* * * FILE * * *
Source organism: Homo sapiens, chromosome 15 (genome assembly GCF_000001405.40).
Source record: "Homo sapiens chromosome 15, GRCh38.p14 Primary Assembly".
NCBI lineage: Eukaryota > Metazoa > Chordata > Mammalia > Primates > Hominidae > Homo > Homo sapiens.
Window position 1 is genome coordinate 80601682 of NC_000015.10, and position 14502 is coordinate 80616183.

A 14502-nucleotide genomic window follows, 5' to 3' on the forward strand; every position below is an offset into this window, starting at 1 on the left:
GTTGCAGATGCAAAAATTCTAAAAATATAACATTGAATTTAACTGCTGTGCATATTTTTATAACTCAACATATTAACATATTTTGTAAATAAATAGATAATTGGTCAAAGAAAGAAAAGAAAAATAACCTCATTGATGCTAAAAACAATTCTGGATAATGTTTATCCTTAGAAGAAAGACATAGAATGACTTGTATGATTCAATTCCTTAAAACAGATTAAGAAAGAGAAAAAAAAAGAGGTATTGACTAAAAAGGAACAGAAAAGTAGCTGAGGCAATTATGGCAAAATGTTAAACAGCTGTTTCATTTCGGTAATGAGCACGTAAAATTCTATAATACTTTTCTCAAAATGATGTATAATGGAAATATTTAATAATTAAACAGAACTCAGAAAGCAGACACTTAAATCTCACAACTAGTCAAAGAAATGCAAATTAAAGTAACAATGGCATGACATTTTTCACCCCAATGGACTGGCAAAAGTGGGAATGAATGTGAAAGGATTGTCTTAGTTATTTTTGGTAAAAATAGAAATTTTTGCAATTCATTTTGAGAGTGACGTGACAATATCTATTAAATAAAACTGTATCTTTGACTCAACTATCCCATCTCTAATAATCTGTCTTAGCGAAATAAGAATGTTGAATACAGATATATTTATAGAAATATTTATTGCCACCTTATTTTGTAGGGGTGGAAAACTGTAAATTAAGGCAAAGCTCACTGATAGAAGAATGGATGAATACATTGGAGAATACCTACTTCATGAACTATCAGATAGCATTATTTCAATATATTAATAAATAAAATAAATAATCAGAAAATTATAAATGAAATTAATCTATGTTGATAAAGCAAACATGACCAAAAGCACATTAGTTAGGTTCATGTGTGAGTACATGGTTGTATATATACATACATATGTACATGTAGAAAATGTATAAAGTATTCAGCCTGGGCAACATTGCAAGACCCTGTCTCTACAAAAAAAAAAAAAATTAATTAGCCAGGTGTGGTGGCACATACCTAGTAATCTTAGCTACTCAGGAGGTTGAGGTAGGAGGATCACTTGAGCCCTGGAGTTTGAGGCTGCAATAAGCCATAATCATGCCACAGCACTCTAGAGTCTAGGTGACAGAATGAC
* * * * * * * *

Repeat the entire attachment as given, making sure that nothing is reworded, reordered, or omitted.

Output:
Source organism: Homo sapiens, chromosome 15 (genome assembly GCF_000001405.40).
Source record: "Homo sapiens chromosome 15, GRCh38.p14 Primary Assembly".
NCBI lineage: Eukaryota > Metazoa > Chordata > Mammalia > Primates > Hominidae > Homo > Homo sapiens.
Window position 1 is genome coordinate 80601682 of NC_000015.10, and position 14502 is coordinate 80616183.

A 14502-nucleotide genomic window follows, 5' to 3' on the forward strand; every position below is an offset into this window, starting at 1 on the left:
GTTGCAGATGCAAAAATTCTAAAAATATAACATTGAATTTAACTGCTGTGCATATTTTTATAACTCAACATATTAACATATTTTGTAAATAAATAGATAATTGGTCAAAGAAAGAAAAGAAAAATAACCTCATTGATGCTAAAAACAATTCTGGATAATGTTTATCCTTAGAAGAAAGACATAGAATGACTTGTATGATTCAATTCCTTAAAACAGATTAAGAAAGAGAAAAAAAAAGAGGTATTGACTAAAAAGGAACAGAAAAGTAGCTGAGGCAATTATGGCAAAATGTTAAACAGCTGTTTCATTTCGGTAATGAGCACGTAAAATTCTATAATACTTTTCTCAAAATGATGTATAATGGAAATATTTAATAATTAAACAGAACTCAGAAAGCAGACACTTAAATCTCACAACTAGTCAAAGAAATGCAAATTAAAGTAACAATGGCATGACATTTTTCACCCCAATGGACTGGCAAAAGTGGGAATGAATGTGAAAGGATTGTCTTAGTTATTTTTGGTAAAAATAGAAATTTTTGCAATTCATTTTGAGAGTGACGTGACAATATCTATTAAATAAAACTGTATCTTTGACTCAACTATCCCATCTCTAATAATCTGTCTTAGCGAAATAAGAATGTTGAATACAGATATATTTATAGAAATATTTATTGCCACCTTATTTTGTAGGGGTGGAAAACTGTAAATTAAGGCAAAGCTCACTGATAGAAGAATGGATGAATACATTGGAGAATACCTACTTCATGAACTATCAGATAGCATTATTTCAATATATTAATAAATAAAATAAATAATCAGAAAATTATAAATGAAATTAATCTATGTTGATAAAGCAAACATGACCAAAAGCACATTAGTTAGGTTCATGTGTGAGTACATGGTTGTATATATACATACATATGTACATGTAGAAAATGTATAAAGTATTCAGCCTGGGCAACATTGCAAGACCCTGTCTCTACAAAAAAAAAAAAAATTAATTAGCCAGGTGTGGTGGCACATACCTAGTAATCTTAGCTACTCAGGAGGTTGAGGTAGGAGGATCACTTGAGCCCTGGAGTTTGAGGCTGCAATAAGCCATAATCATGCCACAGCACTCTAGAGTCTAGGTGACAGAATGAC